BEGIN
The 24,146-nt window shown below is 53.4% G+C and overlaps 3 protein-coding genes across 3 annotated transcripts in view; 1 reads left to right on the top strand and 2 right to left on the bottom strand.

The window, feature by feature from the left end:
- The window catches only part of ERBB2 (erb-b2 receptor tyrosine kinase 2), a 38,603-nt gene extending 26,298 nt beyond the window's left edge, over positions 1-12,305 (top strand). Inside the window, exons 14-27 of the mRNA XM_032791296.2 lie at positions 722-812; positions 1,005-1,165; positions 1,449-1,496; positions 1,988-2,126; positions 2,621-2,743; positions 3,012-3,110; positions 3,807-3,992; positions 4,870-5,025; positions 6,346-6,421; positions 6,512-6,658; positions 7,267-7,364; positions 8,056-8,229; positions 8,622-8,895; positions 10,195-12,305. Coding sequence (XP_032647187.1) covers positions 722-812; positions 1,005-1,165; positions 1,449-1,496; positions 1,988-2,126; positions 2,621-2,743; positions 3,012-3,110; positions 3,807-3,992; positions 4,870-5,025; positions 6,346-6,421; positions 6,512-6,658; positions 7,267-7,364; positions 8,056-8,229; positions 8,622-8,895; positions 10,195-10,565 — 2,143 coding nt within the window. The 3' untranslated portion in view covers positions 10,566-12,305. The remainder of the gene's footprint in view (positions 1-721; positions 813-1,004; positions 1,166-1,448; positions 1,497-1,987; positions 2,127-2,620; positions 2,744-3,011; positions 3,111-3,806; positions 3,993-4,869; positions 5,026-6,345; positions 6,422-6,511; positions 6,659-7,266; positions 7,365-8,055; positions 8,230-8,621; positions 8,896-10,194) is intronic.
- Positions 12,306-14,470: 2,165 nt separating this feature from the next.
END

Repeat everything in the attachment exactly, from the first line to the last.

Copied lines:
The 24,146-nt window shown below is 53.4% G+C and overlaps 3 protein-coding genes across 3 annotated transcripts in view; 1 reads left to right on the top strand and 2 right to left on the bottom strand.

The window, feature by feature from the left end:
- The window catches only part of ERBB2 (erb-b2 receptor tyrosine kinase 2), a 38,603-nt gene extending 26,298 nt beyond the window's left edge, over positions 1-12,305 (top strand). Inside the window, exons 14-27 of the mRNA XM_032791296.2 lie at positions 722-812; positions 1,005-1,165; positions 1,449-1,496; positions 1,988-2,126; positions 2,621-2,743; positions 3,012-3,110; positions 3,807-3,992; positions 4,870-5,025; positions 6,346-6,421; positions 6,512-6,658; positions 7,267-7,364; positions 8,056-8,229; positions 8,622-8,895; positions 10,195-12,305. Coding sequence (XP_032647187.1) covers positions 722-812; positions 1,005-1,165; positions 1,449-1,496; positions 1,988-2,126; positions 2,621-2,743; positions 3,012-3,110; positions 3,807-3,992; positions 4,870-5,025; positions 6,346-6,421; positions 6,512-6,658; positions 7,267-7,364; positions 8,056-8,229; positions 8,622-8,895; positions 10,195-10,565 — 2,143 coding nt within the window. The 3' untranslated portion in view covers positions 10,566-12,305. The remainder of the gene's footprint in view (positions 1-721; positions 813-1,004; positions 1,166-1,448; positions 1,497-1,987; positions 2,127-2,620; positions 2,744-3,011; positions 3,111-3,806; positions 3,993-4,869; positions 5,026-6,345; positions 6,422-6,511; positions 6,659-7,266; positions 7,365-8,055; positions 8,230-8,621; positions 8,896-10,194) is intronic.
- Positions 12,306-14,470: 2,165 nt separating this feature from the next.